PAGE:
All I know is that when I tell Georgia to go lay down, she looks so defeated and I feel like all the snuggling in the world can’t cure those blues.  Im just not sure we can do crate rest for another 4 weeks without completely breaking her spirit.

Thank you so much for taking the time.  I can be pretty long winded when it comes to my girl.

Two weeks in and two weeks to go…

Just a little update on Georgia.

About two weeks ago we hit the Tripawd forums because Georgia was experiencing some neck pain.  We are truly thankful for the support of the community during this time.

For a couple days Georgia was experiencing some severe neck discomfort.  For two nights we got little sleep, but we were able to get into Ohio State University’s veterinary neurology department quickly.  They determined the most likely cause of her pain and weakness is intervertebral disc disease (IVDD).  Without an MRI we can’t be 100% certain, but the best option at this time is to manage the condition medically.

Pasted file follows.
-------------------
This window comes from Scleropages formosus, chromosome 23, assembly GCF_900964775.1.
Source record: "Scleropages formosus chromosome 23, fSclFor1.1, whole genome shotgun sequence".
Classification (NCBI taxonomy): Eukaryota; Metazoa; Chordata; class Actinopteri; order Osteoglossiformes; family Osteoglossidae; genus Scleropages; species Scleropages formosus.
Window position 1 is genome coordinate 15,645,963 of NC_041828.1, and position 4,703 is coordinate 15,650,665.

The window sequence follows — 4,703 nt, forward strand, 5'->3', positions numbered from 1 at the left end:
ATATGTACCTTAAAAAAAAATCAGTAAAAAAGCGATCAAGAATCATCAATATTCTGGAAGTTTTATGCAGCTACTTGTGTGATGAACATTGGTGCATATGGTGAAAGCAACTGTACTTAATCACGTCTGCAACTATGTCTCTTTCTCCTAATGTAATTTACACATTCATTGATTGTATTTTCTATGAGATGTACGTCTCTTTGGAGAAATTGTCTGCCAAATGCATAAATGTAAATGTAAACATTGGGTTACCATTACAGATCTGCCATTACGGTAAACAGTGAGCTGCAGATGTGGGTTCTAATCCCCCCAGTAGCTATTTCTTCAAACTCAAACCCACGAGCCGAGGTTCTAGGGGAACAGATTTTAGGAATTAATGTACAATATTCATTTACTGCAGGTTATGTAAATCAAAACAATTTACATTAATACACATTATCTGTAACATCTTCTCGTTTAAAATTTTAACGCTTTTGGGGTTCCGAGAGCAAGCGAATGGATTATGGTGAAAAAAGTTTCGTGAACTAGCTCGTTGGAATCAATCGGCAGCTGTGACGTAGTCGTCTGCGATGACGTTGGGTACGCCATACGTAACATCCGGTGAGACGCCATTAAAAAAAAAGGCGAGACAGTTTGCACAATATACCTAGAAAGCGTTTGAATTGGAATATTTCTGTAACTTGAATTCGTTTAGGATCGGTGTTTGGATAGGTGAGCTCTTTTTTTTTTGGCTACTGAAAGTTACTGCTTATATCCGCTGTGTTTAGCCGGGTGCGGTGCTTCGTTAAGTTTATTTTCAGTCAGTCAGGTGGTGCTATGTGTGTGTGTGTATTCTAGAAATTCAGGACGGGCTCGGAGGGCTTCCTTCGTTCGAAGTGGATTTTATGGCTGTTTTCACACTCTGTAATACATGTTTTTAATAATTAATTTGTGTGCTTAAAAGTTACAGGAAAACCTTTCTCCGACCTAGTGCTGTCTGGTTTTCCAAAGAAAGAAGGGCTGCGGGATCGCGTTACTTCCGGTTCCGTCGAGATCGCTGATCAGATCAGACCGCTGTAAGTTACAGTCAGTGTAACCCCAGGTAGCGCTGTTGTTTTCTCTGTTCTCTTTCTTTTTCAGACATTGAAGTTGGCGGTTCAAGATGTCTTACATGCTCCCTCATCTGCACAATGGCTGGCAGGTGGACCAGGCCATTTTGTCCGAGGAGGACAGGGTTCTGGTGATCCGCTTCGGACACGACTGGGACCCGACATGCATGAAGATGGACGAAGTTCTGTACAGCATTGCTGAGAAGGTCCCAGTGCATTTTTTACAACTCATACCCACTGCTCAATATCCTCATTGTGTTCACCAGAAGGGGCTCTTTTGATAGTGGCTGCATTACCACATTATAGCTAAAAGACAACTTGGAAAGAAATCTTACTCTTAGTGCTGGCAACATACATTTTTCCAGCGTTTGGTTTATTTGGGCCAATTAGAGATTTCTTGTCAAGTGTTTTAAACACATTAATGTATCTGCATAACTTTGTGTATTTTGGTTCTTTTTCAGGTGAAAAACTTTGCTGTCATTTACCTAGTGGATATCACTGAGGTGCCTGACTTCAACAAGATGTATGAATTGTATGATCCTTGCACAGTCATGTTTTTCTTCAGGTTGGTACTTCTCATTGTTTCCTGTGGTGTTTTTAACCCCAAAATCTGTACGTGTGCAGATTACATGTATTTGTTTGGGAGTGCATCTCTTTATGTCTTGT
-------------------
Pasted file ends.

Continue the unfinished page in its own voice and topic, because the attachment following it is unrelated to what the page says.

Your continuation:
So doctors order:

Exercise Restrictions:  Georgia is on crate rest for 4 weeks.


She is allowed out of the crate for supervised snuggling only.


No going up or down stairs and definitely no jumping.  Her access to the yard has been relegated to a small patch of grass outside the back door.  She has literally enough space to go potty.

Georgia was done with crate rest on day 3.  It has been a challenge trying to keep her safe and happy at the same time.  We were given some medication to help with sedation, but we don’t want to keep her drugged up all the time.  The moans of pain are now replaced with grunts and sighs of displeasure.  It is a welcome change.  I am very optimistic that we will be able to manage this condition medically.


Carprofen 100mg tablets for pain (we are since done with this), Gabapentin 300mg 3 x a day, Diazepam (muscle relaxer) 10mg every 8 hours as needed, Trazodone 100mg as needed for sedation.

We had 10 days of Carprofen and Georgia went off that without issue.  We are slowly reducing the Diazepam to see how she responds.  The first week we did 3 x a day, last week we did 2 x a day, and this week we are starting 1 x a day.  The Gabapentin appears to be doing wonders.  She has tolerated the medication well.

Livestyle Changes:

We have gotten rid of the neck collar and have gotten a harness for her.  In hindsight that should seem like a no brainer, but it wasn’t something we even considered.

Her days of couch and bed jumping are done.  High impact activities are off limits.  We are looking into and adjustable ramp for the couch and bed, but we have accepted that she will no longer be taking the 12 steps down to the basement on her own.